Judge already skeptical of Apple's "App Store" case
Apple is not off to a good start in its trademark case against Amazon.
US District Judge Phyillis Hamilton has already said she will "probably" reject Apple's request to have exclusive access to the term "app store," which Amazon claims is too generic for someone to own.
Amazon sells Android apps in a virtual storefront called the Amazon Appstore, but Apple came forward saying that was a clear violation of its trademark. Apple filed to have "App Store" trademarked.
So the company filed a lawsuit against Amazon, saying it is the only one who can put the words "app" and "store" together.
But Amazon's argument is essentially that such a claim is like saying someone can own the exclusive rights to "electronics store" or "clothing store."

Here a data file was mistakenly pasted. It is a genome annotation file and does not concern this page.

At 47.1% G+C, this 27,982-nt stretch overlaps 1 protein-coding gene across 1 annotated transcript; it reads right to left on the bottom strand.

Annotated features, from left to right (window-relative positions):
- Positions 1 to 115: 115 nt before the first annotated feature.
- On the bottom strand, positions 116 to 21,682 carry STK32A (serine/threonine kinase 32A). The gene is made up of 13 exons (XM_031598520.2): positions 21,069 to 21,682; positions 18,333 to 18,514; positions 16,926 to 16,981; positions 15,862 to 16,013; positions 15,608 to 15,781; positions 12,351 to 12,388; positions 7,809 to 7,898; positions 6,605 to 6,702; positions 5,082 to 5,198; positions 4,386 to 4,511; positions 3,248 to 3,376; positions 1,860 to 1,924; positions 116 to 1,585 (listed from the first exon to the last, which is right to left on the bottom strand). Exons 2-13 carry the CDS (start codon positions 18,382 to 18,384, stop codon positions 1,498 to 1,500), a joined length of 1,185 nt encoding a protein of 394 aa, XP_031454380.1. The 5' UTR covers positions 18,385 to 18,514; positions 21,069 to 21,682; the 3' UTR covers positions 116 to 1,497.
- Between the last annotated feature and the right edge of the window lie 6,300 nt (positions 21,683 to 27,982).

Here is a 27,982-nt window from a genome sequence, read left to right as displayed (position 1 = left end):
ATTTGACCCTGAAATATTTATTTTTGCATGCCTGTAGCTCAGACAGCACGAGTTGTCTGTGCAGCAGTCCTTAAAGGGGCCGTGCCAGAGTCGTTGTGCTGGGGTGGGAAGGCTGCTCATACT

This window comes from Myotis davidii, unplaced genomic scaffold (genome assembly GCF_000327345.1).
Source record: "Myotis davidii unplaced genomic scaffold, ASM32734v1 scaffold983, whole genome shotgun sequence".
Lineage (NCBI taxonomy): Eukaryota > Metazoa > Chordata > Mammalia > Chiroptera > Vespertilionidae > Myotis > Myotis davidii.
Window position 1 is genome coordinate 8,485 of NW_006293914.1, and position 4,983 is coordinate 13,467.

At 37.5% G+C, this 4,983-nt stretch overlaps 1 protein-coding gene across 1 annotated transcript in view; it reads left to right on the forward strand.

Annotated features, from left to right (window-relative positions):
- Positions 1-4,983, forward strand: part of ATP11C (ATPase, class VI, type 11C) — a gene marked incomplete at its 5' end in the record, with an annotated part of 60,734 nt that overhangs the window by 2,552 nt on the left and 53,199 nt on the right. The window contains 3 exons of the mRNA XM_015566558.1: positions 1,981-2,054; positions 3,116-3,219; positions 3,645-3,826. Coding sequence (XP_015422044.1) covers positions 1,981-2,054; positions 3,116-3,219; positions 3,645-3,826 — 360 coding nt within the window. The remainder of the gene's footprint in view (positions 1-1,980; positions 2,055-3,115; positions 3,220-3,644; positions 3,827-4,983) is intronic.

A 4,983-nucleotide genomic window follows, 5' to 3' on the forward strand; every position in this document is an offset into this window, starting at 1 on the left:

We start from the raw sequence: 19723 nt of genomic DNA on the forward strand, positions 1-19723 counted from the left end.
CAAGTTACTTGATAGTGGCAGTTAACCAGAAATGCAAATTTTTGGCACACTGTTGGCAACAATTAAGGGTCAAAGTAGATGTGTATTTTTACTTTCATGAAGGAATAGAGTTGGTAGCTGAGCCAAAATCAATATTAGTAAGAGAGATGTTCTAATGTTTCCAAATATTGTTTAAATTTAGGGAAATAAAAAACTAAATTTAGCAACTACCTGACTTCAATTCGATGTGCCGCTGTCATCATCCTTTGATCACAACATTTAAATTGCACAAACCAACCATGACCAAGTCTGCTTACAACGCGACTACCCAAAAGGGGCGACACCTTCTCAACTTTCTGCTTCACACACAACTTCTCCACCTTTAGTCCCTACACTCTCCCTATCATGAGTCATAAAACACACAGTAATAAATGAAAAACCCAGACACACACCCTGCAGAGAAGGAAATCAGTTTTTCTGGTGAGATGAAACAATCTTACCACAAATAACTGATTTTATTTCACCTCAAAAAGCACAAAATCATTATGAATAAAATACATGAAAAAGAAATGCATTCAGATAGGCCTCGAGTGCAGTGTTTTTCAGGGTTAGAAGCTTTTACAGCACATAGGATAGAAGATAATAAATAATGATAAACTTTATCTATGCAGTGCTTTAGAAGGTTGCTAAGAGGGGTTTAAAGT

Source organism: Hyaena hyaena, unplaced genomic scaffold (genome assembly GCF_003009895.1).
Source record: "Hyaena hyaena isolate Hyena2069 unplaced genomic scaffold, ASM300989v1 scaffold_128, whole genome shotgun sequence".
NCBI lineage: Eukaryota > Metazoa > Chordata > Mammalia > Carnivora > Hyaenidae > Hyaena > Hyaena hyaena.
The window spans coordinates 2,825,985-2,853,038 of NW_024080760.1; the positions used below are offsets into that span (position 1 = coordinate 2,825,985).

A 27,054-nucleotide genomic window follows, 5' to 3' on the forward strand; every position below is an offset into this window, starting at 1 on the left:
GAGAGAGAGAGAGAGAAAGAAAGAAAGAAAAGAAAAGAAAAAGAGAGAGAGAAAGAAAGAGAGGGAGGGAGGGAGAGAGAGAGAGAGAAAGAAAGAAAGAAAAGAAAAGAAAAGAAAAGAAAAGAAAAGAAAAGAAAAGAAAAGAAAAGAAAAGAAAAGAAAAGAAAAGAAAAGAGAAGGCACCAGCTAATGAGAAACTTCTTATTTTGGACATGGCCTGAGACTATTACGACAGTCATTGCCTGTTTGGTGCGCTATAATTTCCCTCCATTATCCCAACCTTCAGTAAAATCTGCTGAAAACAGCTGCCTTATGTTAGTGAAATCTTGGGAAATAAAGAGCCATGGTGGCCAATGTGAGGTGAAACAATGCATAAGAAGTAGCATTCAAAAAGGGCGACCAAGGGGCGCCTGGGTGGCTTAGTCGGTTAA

Apple plans to argue that, unlike those examples, no one was really using the word "app" to refer to mobile software until the iPhone came along, and as such it deserves this trademark.
But Hamilton is not convinced. During early proceedings, she knocked Apple down a peg, reportedly saying, "I'm troubled by the showing that you've made so far, but that's where you're likely not to prevail at this early juncture."
She said in addition to the question of whether or not "App Store" was a generic term, Apple needs to prove that Amazon's Appstore has actually caused consumer confusion, a necessity for any trademark case like this. Hamilton told Apple is has failed to show "real evidence of acual confusion."
The outcome of this case could determine the future of mobile terminology, as up until now, other companies have refrained from using the "app store" term for their own platforms.